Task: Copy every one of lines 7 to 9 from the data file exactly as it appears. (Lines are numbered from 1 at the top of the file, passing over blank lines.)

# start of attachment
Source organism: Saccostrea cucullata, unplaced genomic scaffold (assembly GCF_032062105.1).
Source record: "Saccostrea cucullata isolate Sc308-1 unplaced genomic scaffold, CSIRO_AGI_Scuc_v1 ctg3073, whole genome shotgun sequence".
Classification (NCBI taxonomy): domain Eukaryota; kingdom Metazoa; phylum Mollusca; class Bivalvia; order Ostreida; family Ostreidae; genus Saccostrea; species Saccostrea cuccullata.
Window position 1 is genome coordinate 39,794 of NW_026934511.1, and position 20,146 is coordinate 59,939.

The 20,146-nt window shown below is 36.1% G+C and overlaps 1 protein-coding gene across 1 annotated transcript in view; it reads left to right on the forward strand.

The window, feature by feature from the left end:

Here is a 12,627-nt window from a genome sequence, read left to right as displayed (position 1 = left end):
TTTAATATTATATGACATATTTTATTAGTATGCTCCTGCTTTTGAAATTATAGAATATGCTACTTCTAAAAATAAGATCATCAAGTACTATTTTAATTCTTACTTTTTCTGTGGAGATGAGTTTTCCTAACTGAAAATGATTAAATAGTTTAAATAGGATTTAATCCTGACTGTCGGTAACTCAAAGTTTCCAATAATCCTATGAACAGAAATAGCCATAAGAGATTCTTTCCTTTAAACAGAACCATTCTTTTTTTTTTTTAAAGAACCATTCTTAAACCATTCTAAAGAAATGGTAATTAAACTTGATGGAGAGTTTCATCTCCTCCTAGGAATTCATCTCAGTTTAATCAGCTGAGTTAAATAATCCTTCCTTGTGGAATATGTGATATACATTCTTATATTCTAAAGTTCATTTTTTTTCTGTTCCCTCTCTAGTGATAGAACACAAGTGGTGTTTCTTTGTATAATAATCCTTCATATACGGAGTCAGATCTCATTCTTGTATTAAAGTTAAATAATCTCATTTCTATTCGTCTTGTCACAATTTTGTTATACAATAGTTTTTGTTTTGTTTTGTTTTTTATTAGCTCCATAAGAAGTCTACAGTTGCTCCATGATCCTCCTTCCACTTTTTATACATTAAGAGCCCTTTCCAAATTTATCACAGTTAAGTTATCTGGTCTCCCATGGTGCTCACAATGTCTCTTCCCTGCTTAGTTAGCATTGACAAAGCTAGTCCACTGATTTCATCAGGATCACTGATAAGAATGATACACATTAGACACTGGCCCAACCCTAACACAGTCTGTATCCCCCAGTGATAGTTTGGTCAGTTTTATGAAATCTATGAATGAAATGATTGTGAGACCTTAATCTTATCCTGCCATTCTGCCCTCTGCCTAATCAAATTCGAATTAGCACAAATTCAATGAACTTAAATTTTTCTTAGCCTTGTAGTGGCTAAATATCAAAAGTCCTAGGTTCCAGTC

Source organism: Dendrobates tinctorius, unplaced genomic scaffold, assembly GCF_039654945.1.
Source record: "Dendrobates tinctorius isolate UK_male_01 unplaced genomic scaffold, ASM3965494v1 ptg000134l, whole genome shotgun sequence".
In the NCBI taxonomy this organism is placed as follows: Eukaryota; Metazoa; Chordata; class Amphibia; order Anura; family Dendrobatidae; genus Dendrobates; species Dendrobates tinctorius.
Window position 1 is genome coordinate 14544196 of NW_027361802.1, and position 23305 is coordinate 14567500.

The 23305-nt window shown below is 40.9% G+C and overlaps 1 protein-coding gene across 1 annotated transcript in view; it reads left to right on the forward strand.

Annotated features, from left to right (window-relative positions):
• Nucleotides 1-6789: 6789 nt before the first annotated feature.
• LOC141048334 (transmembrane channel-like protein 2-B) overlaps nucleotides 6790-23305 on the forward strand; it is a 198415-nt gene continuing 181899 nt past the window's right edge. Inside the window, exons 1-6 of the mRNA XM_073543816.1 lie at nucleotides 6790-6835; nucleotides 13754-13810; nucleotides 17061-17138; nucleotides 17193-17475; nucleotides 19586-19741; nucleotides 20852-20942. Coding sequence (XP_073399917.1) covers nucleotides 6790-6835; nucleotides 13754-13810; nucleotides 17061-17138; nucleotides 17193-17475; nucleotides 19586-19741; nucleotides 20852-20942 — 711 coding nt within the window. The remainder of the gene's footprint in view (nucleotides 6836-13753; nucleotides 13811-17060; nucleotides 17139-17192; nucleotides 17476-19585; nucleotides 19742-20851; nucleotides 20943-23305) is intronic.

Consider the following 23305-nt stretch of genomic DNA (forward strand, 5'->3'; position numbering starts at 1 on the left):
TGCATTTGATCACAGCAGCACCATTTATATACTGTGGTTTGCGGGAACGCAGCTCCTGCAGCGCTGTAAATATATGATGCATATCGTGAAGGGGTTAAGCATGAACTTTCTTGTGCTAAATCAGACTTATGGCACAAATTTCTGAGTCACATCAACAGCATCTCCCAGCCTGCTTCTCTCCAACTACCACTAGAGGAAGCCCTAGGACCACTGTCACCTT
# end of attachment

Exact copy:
Here is a 12,627-nt window from a genome sequence, read left to right as displayed (position 1 = left end):
TTTAATATTATATGACATATTTTATTAGTATGCTCCTGCTTTTGAAATTATAGAATATGCTACTTCTAAAAATAAGATCATCAAGTACTATTTTAATTCTTACTTTTTCTGTGGAGATGAGTTTTCCTAACTGAAAATGATTAAATAGTTTAAATAGGATTTAATCCTGACTGTCGGTAACTCAAAGTTTCCAATAATCCTATGAACAGAAATAGCCATAAGAGATTCTTTCCTTTAAACAGAACCATTCTTTTTTTTTTTTAAAGAACCATTCTTAAACCATTCTAAAGAAATGGTAATTAAACTTGATGGAGAGTTTCATCTCCTCCTAGGAATTCATCTCAGTTTAATCAGCTGAGTTAAATAATCCTTCCTTGTGGAATATGTGATATACATTCTTATATTCTAAAGTTCATTTTTTTTCTGTTCCCTCTCTAGTGATAGAACACAAGTGGTGTTTCTTTGTATAATAATCCTTCATATACGGAGTCAGATCTCATTCTTGTATTAAAGTTAAATAATCTCATTTCTATTCGTCTTGTCACAATTTTGTTATACAATAGTTTTTGTTTTGTTTTGTTTTTTATTAGCTCCATAAGAAGTCTACAGTTGCTCCATGATCCTCCTTCCACTTTTTATACATTAAGAGCCCTTTCCAAATTTATCACAGTTAAGTTATCTGGTCTCCCATGGTGCTCACAATGTCTCTTCCCTGCTTAGTTAGCATTGACAAAGCTAGTCCACTGATTTCATCAGGATCACTGATAAGAATGATACACATTAGACACTGGCCCAACCCTAACACAGTCTGTATCCCCCAGTGATAGTTTGGTCAGTTTTATGAAATCTATGAATGAAATGATTGTGAGACCTTAATCTTATCCTGCCATTCTGCCCTCTGCCTAATCAAATTCGAATTAGCACAAATTCAATGAACTTAAATTTTTCTTAGCCTTGTAGTGGCTAAATATCAAAAGTCCTAGGTTCCAGTC

Source organism: Dendrobates tinctorius, unplaced genomic scaffold, assembly GCF_039654945.1.